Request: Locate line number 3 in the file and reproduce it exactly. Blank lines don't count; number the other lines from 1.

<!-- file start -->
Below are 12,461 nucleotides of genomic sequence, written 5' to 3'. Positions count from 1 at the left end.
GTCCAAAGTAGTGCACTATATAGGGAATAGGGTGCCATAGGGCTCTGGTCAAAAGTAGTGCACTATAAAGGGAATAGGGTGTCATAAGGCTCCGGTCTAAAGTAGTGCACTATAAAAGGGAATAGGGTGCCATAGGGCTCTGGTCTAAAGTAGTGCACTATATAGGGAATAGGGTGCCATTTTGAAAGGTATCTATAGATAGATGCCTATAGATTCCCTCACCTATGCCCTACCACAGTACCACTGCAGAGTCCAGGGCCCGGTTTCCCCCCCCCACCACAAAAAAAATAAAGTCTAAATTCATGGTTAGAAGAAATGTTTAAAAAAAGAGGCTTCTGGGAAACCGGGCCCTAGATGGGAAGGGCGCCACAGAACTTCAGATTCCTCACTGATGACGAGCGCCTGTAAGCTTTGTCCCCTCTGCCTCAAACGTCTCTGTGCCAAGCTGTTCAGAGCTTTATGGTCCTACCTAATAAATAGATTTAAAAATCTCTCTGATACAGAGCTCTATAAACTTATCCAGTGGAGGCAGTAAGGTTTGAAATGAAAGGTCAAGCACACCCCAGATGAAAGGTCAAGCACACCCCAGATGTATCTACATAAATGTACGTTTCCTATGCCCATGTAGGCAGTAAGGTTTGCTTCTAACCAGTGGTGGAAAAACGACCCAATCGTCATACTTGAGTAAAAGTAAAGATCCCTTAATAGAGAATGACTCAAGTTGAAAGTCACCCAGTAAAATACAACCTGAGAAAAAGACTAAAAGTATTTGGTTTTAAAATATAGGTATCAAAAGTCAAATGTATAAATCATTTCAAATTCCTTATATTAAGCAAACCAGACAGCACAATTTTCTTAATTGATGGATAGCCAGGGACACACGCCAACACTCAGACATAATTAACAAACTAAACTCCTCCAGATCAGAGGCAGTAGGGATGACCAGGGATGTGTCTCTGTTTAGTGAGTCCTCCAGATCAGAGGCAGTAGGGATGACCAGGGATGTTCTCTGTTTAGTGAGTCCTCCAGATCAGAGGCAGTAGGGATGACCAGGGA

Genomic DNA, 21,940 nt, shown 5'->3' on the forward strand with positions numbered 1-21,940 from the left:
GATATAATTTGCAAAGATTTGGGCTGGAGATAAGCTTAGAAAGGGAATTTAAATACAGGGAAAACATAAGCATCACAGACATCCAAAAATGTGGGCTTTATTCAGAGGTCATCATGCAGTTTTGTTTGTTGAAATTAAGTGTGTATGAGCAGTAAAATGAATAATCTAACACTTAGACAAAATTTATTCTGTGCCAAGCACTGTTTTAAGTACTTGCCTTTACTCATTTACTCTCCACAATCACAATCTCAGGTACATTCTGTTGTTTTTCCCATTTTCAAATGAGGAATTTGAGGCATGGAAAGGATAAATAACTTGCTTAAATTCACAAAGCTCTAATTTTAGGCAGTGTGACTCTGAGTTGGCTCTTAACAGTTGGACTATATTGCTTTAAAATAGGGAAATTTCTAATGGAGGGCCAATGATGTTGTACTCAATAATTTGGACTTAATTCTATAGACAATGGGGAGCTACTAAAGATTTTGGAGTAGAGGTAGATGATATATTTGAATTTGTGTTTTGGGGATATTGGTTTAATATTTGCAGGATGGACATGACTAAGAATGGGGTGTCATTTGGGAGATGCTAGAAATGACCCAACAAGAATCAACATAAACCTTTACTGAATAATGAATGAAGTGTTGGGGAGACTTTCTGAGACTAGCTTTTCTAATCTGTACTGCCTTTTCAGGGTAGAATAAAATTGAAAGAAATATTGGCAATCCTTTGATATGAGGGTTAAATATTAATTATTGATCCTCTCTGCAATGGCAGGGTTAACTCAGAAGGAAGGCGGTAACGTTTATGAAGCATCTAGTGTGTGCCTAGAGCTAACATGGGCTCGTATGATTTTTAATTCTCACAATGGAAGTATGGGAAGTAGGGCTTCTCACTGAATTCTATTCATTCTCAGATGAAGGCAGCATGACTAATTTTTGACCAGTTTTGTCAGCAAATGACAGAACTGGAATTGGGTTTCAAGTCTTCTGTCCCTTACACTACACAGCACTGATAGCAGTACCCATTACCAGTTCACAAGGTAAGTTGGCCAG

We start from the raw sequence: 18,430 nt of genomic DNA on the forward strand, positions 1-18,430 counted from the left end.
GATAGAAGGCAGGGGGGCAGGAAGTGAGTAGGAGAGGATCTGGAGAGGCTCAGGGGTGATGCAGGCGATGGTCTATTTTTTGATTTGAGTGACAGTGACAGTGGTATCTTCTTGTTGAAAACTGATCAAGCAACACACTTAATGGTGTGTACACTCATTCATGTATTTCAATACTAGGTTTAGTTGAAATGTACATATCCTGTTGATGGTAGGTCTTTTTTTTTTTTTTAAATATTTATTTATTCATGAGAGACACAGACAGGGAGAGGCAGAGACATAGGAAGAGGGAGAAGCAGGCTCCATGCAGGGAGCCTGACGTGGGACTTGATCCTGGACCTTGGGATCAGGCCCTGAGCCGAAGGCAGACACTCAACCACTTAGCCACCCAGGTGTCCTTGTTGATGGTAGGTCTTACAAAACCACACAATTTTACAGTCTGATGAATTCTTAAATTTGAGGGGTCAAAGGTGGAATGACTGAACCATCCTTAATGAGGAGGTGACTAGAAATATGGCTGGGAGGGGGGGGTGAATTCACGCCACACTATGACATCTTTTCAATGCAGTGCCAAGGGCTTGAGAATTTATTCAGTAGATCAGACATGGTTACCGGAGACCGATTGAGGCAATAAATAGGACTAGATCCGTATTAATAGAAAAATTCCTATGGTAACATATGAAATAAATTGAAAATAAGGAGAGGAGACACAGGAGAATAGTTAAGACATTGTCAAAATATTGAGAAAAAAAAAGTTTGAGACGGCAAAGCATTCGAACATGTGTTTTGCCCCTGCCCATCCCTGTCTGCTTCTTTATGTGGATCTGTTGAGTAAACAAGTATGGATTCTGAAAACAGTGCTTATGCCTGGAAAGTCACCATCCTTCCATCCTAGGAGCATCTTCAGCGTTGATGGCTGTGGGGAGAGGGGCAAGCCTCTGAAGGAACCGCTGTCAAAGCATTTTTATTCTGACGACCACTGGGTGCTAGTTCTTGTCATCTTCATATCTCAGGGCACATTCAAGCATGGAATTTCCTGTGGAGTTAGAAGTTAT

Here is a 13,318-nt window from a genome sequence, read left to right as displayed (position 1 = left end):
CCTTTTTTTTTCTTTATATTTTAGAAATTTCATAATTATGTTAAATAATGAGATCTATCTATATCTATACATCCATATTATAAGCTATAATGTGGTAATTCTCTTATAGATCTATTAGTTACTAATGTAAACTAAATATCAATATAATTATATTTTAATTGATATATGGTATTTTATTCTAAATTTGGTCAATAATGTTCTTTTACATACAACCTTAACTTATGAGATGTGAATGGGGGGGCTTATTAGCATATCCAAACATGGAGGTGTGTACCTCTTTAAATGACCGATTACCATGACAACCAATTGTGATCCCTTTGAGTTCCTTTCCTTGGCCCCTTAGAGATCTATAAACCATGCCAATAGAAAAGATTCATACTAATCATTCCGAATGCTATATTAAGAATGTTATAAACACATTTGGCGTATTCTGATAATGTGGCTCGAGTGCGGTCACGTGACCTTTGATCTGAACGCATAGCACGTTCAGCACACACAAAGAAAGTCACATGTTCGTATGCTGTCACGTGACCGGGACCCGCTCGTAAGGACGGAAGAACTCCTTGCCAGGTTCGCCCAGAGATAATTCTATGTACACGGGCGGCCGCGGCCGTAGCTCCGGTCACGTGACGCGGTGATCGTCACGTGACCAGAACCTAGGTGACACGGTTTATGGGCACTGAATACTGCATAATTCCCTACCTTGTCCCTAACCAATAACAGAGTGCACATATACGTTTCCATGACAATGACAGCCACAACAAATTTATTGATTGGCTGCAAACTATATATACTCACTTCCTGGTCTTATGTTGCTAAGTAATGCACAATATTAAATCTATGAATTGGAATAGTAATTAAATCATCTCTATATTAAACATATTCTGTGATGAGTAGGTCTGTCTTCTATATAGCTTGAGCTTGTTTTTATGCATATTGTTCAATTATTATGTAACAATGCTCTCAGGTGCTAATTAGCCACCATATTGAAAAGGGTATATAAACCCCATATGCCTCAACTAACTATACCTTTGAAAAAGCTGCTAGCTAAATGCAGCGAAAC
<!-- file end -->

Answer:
Genomic DNA, 21,940 nt, shown 5'->3' on the forward strand with positions numbered 1-21,940 from the left: